A needle skipping across a dusty 45, loose change rattling in a laundromat dryer, birds chirping across an empty urban lot, the hum of a distant fluorescent light bulb. These sounds, or ones very much like them, are just some that Mtendere Mandowa, or Teebs, samples on E S T A R A. Having first sustained his move to southern California (where he developed his production under Brainfeeder boss Flying Lotus) by crate-digging classics for subsequent visual projects, Teebs has never lost that sense of aesthetic rejuvenation. Pulling from his existence within the more organic corners of LA’s urban decay, here, on his 12-track sophomore LP, he’s crafted a piece that showcases the bliss that can be found in even the most turbulent environments.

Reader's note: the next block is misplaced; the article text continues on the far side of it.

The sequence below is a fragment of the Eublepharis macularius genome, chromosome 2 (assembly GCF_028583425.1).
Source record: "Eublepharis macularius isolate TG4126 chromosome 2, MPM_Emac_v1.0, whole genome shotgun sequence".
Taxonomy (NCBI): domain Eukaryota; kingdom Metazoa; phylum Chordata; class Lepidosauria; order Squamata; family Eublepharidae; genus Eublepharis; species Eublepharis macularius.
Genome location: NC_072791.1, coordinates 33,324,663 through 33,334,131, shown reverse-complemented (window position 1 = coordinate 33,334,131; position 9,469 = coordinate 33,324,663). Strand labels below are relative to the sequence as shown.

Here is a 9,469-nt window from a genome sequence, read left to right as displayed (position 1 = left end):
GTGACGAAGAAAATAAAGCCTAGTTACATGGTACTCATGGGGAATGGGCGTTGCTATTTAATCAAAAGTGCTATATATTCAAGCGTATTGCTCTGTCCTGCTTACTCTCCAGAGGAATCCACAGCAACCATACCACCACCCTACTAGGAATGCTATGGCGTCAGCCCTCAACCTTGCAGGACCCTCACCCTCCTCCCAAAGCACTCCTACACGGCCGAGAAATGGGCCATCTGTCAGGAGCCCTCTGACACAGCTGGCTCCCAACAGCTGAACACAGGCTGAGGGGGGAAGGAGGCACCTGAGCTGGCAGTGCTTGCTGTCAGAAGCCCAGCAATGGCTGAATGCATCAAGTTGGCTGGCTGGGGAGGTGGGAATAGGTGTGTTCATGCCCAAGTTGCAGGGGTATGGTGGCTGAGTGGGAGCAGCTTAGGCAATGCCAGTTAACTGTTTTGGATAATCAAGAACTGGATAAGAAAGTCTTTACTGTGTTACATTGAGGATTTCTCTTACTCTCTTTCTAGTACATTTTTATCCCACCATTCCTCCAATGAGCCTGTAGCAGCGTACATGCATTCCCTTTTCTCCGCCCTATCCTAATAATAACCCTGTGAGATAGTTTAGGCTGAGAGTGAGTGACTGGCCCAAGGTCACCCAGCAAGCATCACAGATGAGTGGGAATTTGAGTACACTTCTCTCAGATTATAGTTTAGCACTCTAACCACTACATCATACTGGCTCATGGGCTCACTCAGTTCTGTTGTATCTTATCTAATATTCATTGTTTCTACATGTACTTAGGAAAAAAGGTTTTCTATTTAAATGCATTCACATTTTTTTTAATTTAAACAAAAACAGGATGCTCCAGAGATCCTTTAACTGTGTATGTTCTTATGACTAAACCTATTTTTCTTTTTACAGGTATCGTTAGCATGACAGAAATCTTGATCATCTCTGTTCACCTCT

If it were up to Teebs, E S T A R A would be experienced the moment one rolls out of bed, much like how the album was recorded. After completing the writing process of 2010’s Ardour following the passing of his father, E S T A R A finds Teebs in a much more centered headspace. There is no urgency in the beats of this album, no steadfast approach to building melodies and slowly fading away into visceral echoes. Teebs simply allowed the work to flow from his newly awoken mind to the production software, bringing in the likes of Shigeto to reinforce with his dynamic, percussive rhythms throughout the effort, and Jonti (“Holiday”) to add a voice when somehow the instrumentals and found sounds just weren’t enough.
The album is more than soulful — its series of sonic imperfections adds a true sense of character to the album and steers attention away from the harsh, melodic conclusions. On “SOTM”, the broken and re-looped introductory melody evokes a moment of timid apprehension within the serene soundscapes, and Teebs chooses to close the album with a missed chord and some behind-the-scenes studio chatter. Like a Japanese cherry blossom, however, the impact of E S T A R A is instantaneous and powerful, yet ultimately fleeting.
Essential Tracks: “Holiday”, “SOTM”